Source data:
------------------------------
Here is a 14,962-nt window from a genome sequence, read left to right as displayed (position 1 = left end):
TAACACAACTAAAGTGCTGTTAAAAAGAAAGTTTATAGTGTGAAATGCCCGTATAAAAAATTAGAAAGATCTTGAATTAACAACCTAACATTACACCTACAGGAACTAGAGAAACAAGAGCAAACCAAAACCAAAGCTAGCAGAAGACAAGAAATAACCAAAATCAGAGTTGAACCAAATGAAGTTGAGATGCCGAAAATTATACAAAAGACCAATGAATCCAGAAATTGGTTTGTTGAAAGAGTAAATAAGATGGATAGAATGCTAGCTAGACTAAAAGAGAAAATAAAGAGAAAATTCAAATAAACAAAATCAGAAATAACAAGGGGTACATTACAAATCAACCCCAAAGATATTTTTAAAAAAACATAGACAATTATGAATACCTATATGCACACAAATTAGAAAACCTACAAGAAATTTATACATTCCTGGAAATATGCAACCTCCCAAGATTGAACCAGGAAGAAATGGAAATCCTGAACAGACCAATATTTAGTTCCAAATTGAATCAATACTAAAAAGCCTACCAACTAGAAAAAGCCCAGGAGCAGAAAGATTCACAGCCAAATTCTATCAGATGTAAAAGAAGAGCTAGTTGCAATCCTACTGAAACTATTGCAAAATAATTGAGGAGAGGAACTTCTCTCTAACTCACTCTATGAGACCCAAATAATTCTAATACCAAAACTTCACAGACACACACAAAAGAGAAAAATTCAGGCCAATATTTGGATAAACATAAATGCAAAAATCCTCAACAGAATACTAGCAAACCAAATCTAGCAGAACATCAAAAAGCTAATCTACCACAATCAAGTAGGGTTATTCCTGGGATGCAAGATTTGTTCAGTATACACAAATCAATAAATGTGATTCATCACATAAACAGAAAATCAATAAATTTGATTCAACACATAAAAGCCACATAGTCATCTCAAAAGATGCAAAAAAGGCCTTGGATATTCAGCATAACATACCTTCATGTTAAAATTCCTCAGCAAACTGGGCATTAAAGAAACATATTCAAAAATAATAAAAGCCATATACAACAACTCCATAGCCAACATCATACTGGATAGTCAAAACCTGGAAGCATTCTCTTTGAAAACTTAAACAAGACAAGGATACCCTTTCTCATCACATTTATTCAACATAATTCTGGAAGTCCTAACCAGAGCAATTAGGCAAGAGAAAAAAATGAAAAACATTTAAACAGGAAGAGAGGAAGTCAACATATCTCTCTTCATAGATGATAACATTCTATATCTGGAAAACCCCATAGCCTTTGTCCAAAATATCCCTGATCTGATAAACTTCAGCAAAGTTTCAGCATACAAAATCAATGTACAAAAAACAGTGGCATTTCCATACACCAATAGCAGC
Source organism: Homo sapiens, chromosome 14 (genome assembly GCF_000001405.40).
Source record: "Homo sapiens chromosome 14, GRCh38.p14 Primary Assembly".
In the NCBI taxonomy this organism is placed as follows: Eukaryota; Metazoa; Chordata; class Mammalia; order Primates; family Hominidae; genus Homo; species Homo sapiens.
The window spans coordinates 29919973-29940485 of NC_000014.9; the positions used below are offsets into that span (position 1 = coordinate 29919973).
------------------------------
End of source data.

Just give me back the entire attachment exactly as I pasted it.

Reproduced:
Here is a 14,962-nt window from a genome sequence, read left to right as displayed (position 1 = left end):
TAACACAACTAAAGTGCTGTTAAAAAGAAAGTTTATAGTGTGAAATGCCCGTATAAAAAATTAGAAAGATCTTGAATTAACAACCTAACATTACACCTACAGGAACTAGAGAAACAAGAGCAAACCAAAACCAAAGCTAGCAGAAGACAAGAAATAACCAAAATCAGAGTTGAACCAAATGAAGTTGAGATGCCGAAAATTATACAAAAGACCAATGAATCCAGAAATTGGTTTGTTGAAAGAGTAAATAAGATGGATAGAATGCTAGCTAGACTAAAAGAGAAAATAAAGAGAAAATTCAAATAAACAAAATCAGAAATAACAAGGGGTACATTACAAATCAACCCCAAAGATATTTTTAAAAAAACATAGACAATTATGAATACCTATATGCACACAAATTAGAAAACCTACAAGAAATTTATACATTCCTGGAAATATGCAACCTCCCAAGATTGAACCAGGAAGAAATGGAAATCCTGAACAGACCAATATTTAGTTCCAAATTGAATCAATACTAAAAAGCCTACCAACTAGAAAAAGCCCAGGAGCAGAAAGATTCACAGCCAAATTCTATCAGATGTAAAAGAAGAGCTAGTTGCAATCCTACTGAAACTATTGCAAAATAATTGAGGAGAGGAACTTCTCTCTAACTCACTCTATGAGACCCAAATAATTCTAATACCAAAACTTCACAGACACACACAAAAGAGAAAAATTCAGGCCAATATTTGGATAAACATAAATGCAAAAATCCTCAACAGAATACTAGCAAACCAAATCTAGCAGAACATCAAAAAGCTAATCTACCACAATCAAGTAGGGTTATTCCTGGGATGCAAGATTTGTTCAGTATACACAAATCAATAAATGTGATTCATCACATAAACAGAAAATCAATAAATTTGATTCAACACATAAAAGCCACATAGTCATCTCAAAAGATGCAAAAAAGGCCTTGGATATTCAGCATAACATACCTTCATGTTAAAATTCCTCAGCAAACTGGGCATTAAAGAAACATATTCAAAAATAATAAAAGCCATATACAACAACTCCATAGCCAACATCATACTGGATAGTCAAAACCTGGAAGCATTCTCTTTGAAAACTTAAACAAGACAAGGATACCCTTTCTCATCACATTTATTCAACATAATTCTGGAAGTCCTAACCAGAGCAATTAGGCAAGAGAAAAAAATGAAAAACATTTAAACAGGAAGAGAGGAAGTCAACATATCTCTCTTCATAGATGATAACATTCTATATCTGGAAAACCCCATAGCCTTTGTCCAAAATATCCCTGATCTGATAAACTTCAGCAAAGTTTCAGCATACAAAATCAATGTACAAAAAACAGTGGCATTTCCATACACCAATAGCAGC
Source organism: Homo sapiens, chromosome 14 (genome assembly GCF_000001405.40).
Source record: "Homo sapiens chromosome 14, GRCh38.p14 Primary Assembly".
In the NCBI taxonomy this organism is placed as follows: Eukaryota; Metazoa; Chordata; class Mammalia; order Primates; family Hominidae; genus Homo; species Homo sapiens.
The window spans coordinates 29919973-29940485 of NC_000014.9; the positions used below are offsets into that span (position 1 = coordinate 29919973).